Major companies are silent on Supreme Court’s Roe v Wade abortion decision

Protesters raise placards during a protest before the US Supreme Court, after the leak of a majority opinion draft written by Judge Samuel Alito preparing the court majority to overturn the historic Roe v. Wade decision on abortion rights later this year, in Washington, United States, May 3, 2022.

Elisabetta Franz | Reuters

As protesters rallied and politicians scurried to speak, the country’s largest corporations remained largely silent after a leaked draft Supreme Court decision indicated conservative judges are ready to overturn a historic ruling. which guarantees access to legal abortions.

Dozens of companies including Walmart, American Airlines Other Disney have yet to make statements or respond to CNBC requests for comment. The Business Roundtable, a business group made up of top CEOs, said in a statement that it “has no position on this issue.” Microsoft, JP Morgan and the United States Chamber of Commerce, another leading voice for business in America, all declined to comment.

Corporations and major commercial groups remained reluctant to intervene, albeit the Supreme Court on Tuesday confirmed the authenticity of a leaked draft of the majority opinion, which would eliminate Roe v. Wade and nearly 50 years of abortion protection if the judges hold their position when a decision becomes official. The preliminary grade was first reported Politico Monday nightwho received the draft opinion.

The report threw companies into an unexpected and urgent communication challenge. The leaked Supreme Court decision is a draft, not the final decision scheduled for the end of June.

The ruling would permanently change the health care decisions of thousands of employees and customers, but it is also a a question of division in US politics – and the leak exacerbated passions a few months before the mid-term congressional elections. Also, the hard backlash against Disney and other companies that have recently taken a stand on social issues could have a chilling effect.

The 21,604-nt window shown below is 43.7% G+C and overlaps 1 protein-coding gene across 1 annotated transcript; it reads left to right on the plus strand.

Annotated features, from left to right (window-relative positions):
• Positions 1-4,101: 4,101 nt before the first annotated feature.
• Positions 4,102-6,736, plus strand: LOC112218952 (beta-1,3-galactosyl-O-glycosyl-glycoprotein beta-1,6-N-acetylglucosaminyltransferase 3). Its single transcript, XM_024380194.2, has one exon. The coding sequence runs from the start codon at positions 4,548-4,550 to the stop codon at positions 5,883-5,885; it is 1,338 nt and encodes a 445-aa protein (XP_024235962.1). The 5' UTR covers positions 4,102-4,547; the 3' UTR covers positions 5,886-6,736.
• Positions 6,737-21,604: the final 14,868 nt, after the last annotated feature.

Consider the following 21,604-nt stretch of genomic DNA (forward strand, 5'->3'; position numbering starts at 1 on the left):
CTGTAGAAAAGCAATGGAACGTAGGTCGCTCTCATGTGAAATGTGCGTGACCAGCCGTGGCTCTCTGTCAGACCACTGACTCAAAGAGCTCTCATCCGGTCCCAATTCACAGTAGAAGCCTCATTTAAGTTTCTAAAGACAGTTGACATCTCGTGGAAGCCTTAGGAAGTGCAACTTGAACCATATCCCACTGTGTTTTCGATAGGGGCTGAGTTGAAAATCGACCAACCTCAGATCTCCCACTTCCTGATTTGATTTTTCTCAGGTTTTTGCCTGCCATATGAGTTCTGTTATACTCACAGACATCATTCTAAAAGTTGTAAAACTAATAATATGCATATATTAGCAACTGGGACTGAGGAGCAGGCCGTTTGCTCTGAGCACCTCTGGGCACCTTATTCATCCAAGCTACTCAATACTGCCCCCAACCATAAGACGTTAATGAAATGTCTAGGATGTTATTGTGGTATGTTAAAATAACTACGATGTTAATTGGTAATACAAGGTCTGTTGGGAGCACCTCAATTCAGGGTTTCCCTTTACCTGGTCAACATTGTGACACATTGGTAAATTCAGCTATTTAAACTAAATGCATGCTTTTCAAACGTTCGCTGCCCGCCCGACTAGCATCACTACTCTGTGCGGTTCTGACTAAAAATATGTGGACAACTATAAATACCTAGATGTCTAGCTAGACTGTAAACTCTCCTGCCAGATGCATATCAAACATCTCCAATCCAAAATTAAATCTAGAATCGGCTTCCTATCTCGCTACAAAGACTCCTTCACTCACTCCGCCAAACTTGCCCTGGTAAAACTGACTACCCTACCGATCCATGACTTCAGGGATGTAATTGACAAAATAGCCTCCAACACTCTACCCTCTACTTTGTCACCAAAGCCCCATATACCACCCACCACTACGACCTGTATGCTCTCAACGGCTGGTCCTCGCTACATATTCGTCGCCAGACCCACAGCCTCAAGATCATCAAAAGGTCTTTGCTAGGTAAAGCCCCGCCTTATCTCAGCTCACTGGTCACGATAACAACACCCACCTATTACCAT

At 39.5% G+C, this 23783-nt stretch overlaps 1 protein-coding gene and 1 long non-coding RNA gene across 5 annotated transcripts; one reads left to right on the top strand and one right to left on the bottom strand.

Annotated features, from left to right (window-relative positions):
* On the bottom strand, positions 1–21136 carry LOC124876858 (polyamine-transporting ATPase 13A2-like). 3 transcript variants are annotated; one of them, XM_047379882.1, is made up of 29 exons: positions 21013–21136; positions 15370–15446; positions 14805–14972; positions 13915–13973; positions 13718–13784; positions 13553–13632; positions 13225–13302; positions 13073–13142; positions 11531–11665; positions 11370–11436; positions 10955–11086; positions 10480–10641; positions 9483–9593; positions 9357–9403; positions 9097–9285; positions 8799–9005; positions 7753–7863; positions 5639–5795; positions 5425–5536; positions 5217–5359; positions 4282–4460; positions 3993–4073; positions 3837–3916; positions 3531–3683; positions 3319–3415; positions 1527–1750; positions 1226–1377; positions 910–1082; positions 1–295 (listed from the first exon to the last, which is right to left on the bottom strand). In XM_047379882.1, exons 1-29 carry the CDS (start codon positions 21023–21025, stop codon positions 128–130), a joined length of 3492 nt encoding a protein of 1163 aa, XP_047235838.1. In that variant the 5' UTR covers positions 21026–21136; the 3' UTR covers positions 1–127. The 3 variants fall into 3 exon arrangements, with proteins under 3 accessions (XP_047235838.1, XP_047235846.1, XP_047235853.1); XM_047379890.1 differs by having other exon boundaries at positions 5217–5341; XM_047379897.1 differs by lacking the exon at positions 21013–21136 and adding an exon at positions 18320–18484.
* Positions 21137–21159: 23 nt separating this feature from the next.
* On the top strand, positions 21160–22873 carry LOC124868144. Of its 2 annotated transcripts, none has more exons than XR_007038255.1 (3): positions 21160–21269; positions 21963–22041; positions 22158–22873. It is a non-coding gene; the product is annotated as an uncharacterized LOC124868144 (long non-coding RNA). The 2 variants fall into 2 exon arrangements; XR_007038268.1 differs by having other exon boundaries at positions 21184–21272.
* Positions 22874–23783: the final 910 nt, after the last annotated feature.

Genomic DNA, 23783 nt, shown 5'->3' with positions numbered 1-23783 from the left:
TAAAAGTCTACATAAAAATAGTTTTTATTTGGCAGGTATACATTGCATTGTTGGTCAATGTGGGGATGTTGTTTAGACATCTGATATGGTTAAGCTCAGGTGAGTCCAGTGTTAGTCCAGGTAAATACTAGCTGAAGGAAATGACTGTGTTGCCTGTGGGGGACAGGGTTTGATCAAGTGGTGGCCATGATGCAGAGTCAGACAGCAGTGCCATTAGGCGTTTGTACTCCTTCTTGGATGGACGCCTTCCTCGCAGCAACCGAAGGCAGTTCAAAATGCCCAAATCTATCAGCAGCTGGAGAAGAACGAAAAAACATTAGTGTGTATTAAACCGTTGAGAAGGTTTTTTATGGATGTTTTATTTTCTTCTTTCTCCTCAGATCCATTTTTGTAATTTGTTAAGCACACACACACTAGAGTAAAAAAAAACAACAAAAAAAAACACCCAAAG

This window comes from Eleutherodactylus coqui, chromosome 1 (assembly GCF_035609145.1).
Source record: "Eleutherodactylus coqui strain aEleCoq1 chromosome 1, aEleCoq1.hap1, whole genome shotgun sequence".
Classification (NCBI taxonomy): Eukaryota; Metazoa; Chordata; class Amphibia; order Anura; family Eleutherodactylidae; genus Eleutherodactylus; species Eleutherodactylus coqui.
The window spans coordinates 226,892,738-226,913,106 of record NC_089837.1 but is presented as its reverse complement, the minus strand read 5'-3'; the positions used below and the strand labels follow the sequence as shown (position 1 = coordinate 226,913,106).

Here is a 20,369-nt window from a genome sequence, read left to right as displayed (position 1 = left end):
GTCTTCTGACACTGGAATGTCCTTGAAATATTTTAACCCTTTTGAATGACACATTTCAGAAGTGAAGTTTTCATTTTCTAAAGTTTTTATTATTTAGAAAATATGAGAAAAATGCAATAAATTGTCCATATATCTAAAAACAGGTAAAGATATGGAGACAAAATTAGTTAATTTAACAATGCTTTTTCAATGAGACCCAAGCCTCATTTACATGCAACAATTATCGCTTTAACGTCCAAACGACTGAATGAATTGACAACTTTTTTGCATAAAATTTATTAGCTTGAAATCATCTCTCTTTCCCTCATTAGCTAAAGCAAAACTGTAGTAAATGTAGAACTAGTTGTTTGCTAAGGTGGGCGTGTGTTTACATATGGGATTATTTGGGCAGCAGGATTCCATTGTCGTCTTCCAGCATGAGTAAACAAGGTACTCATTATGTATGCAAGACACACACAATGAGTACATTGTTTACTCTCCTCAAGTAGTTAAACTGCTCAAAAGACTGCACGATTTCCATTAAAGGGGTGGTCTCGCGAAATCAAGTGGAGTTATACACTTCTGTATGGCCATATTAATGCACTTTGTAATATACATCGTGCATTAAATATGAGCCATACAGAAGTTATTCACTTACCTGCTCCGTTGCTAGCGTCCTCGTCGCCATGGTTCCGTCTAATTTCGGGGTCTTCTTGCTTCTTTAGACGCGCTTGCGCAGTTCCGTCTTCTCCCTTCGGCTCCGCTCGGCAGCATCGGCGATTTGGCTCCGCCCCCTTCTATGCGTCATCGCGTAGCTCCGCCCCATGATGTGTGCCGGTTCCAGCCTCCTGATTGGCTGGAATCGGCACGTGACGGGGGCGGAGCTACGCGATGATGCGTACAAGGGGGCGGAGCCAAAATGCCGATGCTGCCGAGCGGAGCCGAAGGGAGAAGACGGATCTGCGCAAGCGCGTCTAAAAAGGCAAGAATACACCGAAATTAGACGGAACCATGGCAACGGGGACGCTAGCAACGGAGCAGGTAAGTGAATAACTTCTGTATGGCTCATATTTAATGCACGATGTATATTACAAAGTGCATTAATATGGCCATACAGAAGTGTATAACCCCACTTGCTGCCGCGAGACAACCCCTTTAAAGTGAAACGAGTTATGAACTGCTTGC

“There’s no benefit to talking about this for yourself. That’s why they have to work together,” said Jeffrey Sonnenfeld, professor and senior associate dean of the Yale School of Management. “Nobody wants 40% of the country to be angry with them.”

Sonnenfeld said commercial groups, historically the most powerful and safest way for companies to go out, have become “overly cautious” and “neutered” by professional staff who play ping-pong between lobbying jobs and don’t want to wave. .

“They’d rather write mealy, irrelevant and boring business papers that don’t lead to clear directions, so the more you read, the less you know,” he said.

A new era of uncertainty

Some companies have said they are taking a wait-and-see approach.

HomeDepotfor example, he declined to comment via a spokesperson, saying “since this is a draft, it would not be appropriate for us to speculate on the final court ruling.” CVS Healthwhich owns thousands of pharmacies and Aetna health insurance, said in a statement that it “is closely monitoring the situation and evaluating how we can best support the coverage needs of our colleagues, customers and consumers.”

By remaining silent, companies could receive a harsh response from customers and employees. About 58% of Americans said they did not want to see the Supreme Court overturn their Roe v. Wade decision, versus 32% who would, according to the most recent Gallup poll available, conducted in May 2021. An NBC News poll since September shows that 54% of Americans believe it should be legal to have an abortion in all or most cases.

Some companies, however, mainly in the technology sector, responded directly to the draft decision.

Crowdsourcing review site yelp he said in a statement Tuesday “overturning roe deer v. veal it will jeopardize the human rights of millions of women who risk losing the freedom to make decisions about their own bodies “.

“Going back in time on the progress made by women over the past 50 years will have a seismic impact on our society and economy,” the company said. “Congress must codify these rights into law. Meanwhile, more companies will need to step up to safeguard their employees and provide equal access to the health services they need, no matter where they live.”

OkCupid, a dating app owned by MatchGroup, he wrote on Twitter, “#RoeVWade being overturned is unacceptable. OkCupid has proudly supported reproductive rights for years and we’re not stopping now. Gender equality is at stake and more brands need to step up.”

The company asked followers to tag brands they wanted to see take action and sign a petition to “defend reproductive health care”. The match itself did not comment on the draft decision.